Linked by Thom Holwerda on Wed 15th Jun 2011 14:23 UTC, submitted by Valhalla
General Development "PathScale announced today that the EKOPath 4 Compiler Suite is now available as an open source project and free download for Linux, FreeBSD and Solaris. This release includes documentation and the complete development stack, including compiler, debugger, assembler, runtimes and standard libraries. EKOPath is the product of years of ongoing development, representing one of the industries highest performance Intel 64 and AMD C, C++ and Fortran compilers." More here.
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boldingd
Member since:
2009-02-19

The question is, if a GPL compiler does not restrict the license of compiled works, why is the GCC GNU exception needed in the first place? Why not place any runtime libraries under LGPL? I'd imagine other people want to know too, but by now they're intimidated from asking.


The reason an exception is needed is because some "trivial libraries" that are covered by the GPL are automatically linked into compiled code. As to why not use the LGPL, I don't know for sure, but my best guess is that the LGPL only allows dynamic linking, whereas what we're talking about sounds more like static linking -- inserting the compiled form of these trivial libraries directly into the resulting executable. The LGPL (IIRC) doesn't allow that (without an exception).

Reply Parent Score: 2

lemur2 Member since:
2007-02-17

"The question is, if a GPL compiler does not restrict the license of compiled works, why is the GCC GNU exception needed in the first place? Why not place any runtime libraries under LGPL? I'd imagine other people want to know too, but by now they're intimidated from asking.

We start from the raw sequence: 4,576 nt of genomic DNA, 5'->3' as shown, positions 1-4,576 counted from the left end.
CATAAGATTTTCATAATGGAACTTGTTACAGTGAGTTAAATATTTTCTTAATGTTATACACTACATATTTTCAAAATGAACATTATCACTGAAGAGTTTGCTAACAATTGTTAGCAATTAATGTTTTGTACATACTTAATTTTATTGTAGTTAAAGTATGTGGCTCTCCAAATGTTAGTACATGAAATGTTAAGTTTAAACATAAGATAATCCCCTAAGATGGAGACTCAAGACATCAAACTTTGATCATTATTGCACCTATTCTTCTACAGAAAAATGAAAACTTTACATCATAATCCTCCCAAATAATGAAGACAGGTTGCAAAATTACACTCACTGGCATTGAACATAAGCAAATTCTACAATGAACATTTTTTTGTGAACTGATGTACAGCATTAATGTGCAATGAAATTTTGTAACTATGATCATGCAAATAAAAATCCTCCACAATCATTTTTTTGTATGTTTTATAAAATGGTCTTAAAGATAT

The reason an exception is needed is because some "trivial libraries" that are covered by the GPL are automatically linked into compiled code. As to why not use the LGPL, I don't know for sure, but my best guess is that the LGPL only allows dynamic linking, whereas what we're talking about sounds more like static linking -- inserting the compiled form of these trivial libraries directly into the resulting executable. The LGPL (IIRC) doesn't allow that (without an exception).
"

Copyright law itself says differently. Copyright law says that a later work is a derivative work of an earlier work only when the later work INCLUDES MAJOR ELEMENTS of the earlier work.

Since dynamic linking means that the linked code is not actually included in the distributed code of the later work, under copyright law itself dynamic linking is never a problem.

If you think about it, dynamic linking is no different in essence to calling an OS function anyway. All programs must call OS functions, yet they are not derived works, as they do not actually INCLUDE those OS functions within themselves. Apart from the mechanisms used to invoke the functions, how is dynamic linking any different in principle from this?

With static linked code, however, that code is indeed INCLUDED in the programs that link it in. One needs LGPL-like exemptions in order to static link to someone else's code. The exemptions provide the permissions to use the code in this way under copyright law.

The GCC exemptions are provided only to make it EXPLICITLY clear that the GPL copyleft of the compiler itself does not apply to the programs compiled with it. Under copyright law this is the case anyway (because no MAJOR ELEMENTS of GCC itself are INCLUDED into the compiled binaries), but the GCC developers did not want for people to have to rely on that, they wanted to make it explicitly clear.

Reply Parent Score: 2